I'm in a difficult situation, although I understand that I'm very lucky to be in this position.

I'm a final year UK chemical engineering student expecting a mid-high first class B.Eng degree from a fairly decent Russel Group university.

I'm looking for graduate studies and I have managed to secure 2 places:

The first is a fully funded 4 year PhD as part of a CDT in synthetic biology. My first year would be spent at Oxford and my final 3 years would be spent at Bristol University, which I will graduate from after that.

My second offer is for an MPhil in a similar subject at Cambridge University which they have offered to fully fund also.

I'm very unsure as to what to take. I cannot defer my PhD offer. On the one hand, Cambridge is a very good university but my fear is that if I do the masters there, I may have thrown away my only chance at a PhD, and that I won't be able to get one after that - And ideally I'd like to do a PhD at a top tier institution such as Oxford or Cambridge. On the other hand, the PhD at Bristol as a CDT, so I won't be choosing my supervisor until my second year after I finish my first year at Oxford, and I'm locking myself into a particular discipline, and to a specific list of potential supervisors for 4 years directly after my bachelors.

Again I'm well aware that I'm extremely lucky to be in this position, but any advice on what path might be the best one would be greatly appreciated.

EDIT: The specific PhD that I applied is entirely taught for its first year, which is why I am not worried about the jump from the bachelors straight to PhD.

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    This statement is very weird to me: "I may have thrown away my only chance at a PhD, and that I won't be able to get one after that." Why do you think this is your only chance? Is it not possible to do a PhD at Cambridge (or anywhere) after getting an MPhil? I know you'd probably have to go through the entire application process again, etc., but to say there's no chance? I think the ease of being accepted into a PhD program "later in life" really depends on what you do in the interim, but I should point out that I'm from the US, so things may be very different here. – user51076 Mar 13 '18 at 16:43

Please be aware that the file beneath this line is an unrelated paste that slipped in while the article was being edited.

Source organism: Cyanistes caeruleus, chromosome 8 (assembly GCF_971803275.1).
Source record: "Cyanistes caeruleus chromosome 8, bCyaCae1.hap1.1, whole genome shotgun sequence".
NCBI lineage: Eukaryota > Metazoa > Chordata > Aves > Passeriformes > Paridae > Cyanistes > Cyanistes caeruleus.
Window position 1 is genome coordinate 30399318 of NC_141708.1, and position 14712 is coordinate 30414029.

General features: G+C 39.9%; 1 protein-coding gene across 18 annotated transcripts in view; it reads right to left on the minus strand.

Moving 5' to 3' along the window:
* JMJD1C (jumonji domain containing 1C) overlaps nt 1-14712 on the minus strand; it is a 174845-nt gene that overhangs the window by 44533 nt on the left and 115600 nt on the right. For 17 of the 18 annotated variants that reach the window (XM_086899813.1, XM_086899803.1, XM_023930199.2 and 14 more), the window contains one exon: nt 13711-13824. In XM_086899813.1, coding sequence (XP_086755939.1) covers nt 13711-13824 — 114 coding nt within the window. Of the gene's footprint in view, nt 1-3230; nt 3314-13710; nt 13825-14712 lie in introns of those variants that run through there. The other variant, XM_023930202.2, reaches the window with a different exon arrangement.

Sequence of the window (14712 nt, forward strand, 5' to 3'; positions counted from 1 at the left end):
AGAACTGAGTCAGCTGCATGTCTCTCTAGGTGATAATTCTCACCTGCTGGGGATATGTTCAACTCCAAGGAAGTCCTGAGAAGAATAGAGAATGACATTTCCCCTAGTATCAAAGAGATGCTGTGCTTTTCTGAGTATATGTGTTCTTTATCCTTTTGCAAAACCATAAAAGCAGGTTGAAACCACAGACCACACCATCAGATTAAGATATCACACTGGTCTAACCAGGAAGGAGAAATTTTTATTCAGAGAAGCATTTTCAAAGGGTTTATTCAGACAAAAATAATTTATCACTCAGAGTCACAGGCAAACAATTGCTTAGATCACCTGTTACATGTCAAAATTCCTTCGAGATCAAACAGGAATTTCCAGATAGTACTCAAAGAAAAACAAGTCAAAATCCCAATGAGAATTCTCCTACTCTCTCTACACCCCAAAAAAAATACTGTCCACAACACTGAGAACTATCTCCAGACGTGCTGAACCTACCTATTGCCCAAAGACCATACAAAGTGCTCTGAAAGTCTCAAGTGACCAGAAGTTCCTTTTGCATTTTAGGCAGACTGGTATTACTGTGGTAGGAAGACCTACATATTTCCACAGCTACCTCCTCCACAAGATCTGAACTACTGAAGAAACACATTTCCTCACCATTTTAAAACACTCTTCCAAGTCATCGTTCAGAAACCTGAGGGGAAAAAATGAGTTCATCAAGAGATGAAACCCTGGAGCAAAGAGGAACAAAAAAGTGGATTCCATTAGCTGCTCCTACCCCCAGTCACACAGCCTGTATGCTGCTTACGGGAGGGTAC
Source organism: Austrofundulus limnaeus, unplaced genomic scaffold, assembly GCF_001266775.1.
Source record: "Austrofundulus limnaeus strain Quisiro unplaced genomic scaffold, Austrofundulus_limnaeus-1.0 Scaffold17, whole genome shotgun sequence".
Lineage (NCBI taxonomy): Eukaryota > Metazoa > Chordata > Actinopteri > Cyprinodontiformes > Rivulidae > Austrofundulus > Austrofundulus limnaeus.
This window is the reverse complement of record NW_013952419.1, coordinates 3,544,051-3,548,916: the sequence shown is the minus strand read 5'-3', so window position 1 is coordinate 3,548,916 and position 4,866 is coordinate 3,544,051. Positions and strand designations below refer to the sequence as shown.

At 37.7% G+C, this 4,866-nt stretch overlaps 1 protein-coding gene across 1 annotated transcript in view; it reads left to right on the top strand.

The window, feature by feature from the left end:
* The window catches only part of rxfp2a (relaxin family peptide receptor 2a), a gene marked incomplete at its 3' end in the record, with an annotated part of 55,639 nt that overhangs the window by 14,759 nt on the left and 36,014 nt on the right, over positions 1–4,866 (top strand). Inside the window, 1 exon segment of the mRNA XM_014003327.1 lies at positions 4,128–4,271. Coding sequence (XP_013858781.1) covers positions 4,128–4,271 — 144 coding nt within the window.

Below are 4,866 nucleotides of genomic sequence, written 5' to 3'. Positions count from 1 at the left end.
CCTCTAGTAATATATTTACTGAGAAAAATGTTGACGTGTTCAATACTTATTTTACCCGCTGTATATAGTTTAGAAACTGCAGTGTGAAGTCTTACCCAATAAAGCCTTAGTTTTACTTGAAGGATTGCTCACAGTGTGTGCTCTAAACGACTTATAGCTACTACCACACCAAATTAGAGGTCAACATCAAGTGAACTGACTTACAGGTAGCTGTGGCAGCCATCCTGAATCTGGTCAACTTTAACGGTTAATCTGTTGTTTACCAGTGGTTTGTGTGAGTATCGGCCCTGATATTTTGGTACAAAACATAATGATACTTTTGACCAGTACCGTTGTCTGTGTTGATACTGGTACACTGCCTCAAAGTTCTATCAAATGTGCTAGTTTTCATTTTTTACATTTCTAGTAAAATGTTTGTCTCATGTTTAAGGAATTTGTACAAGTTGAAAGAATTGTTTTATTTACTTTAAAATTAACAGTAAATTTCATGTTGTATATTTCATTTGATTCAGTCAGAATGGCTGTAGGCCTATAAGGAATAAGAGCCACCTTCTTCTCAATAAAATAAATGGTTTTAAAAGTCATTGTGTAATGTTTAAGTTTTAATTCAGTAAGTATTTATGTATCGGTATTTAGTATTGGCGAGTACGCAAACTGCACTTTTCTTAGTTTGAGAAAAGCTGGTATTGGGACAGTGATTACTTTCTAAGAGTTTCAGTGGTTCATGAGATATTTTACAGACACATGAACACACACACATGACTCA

• I see what you are saying. What I mean to say is that I've got such a good PhD offer already, in that it's funded for 4 years, and any future offers will probably only be funded for 3-3.5 years, and may be very hard to come by. – difficultychoosing Mar 13 '18 at 16:45
  • Hmm... the idea of a non-fully-funded PhD program in the sciences is also unusual to me, but, again... geography. I'd say it really depends on your goals. Make your decision based on which degree is more appropriate for your career and personal goals, regardless of tiers, rankings, etc. – user51076 Mar 13 '18 at 16:47
  • They are "fully funded" but in the UK it seems that most PhDs are funded for 3-3.5 years out of 4 years. – difficultychoosing Mar 13 '18 at 16:49
  • @difficultychoosing the unspoken rule is that you save up what you can from your 3.5 year stipend and use that to support yourself for the final 6 months/ however long it takes. – astronat Mar 13 '18 at 18:15

On balance, I'd say go to Cambridge. If you do good research and write a high quality MPhil thesis, it is very unlikely that you will not get an opportunity to stay on for a PhD.

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  • Thanks for your advice. The MPhil is mainly taught, but there is a small research component. My worry is that I might not get the grades in this MPhil, which may exclude me from may PhDs, whereas I have one secure right now and basically won't ever need to sit an exam again. – difficultychoosing Mar 13 '18 at 17:48
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    I agree with this answer. You'd have to do catastrophically badly in the MPhil to end up reducing your chances of a PhD the following year. – astronat Mar 13 '18 at 18:17
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    @difficultychoosing Any relevant experience improves your CV and does not invalidate your BSc grades. Perhaps the only risk is that lecturers from your current course may forget about you and not give you as good reference, but then it will be outweighed by good references from your MPhil lecturers. Another point is that not everyone thinks that students are prepared for a PhD right after BSc. This may be a reason why you're not getting many offers now, and the one that you got has one taught year. After doing MPhil in a top uni, your chances to get a PhD position should increase. – Alexey B. Mar 14 '18 at 1:57

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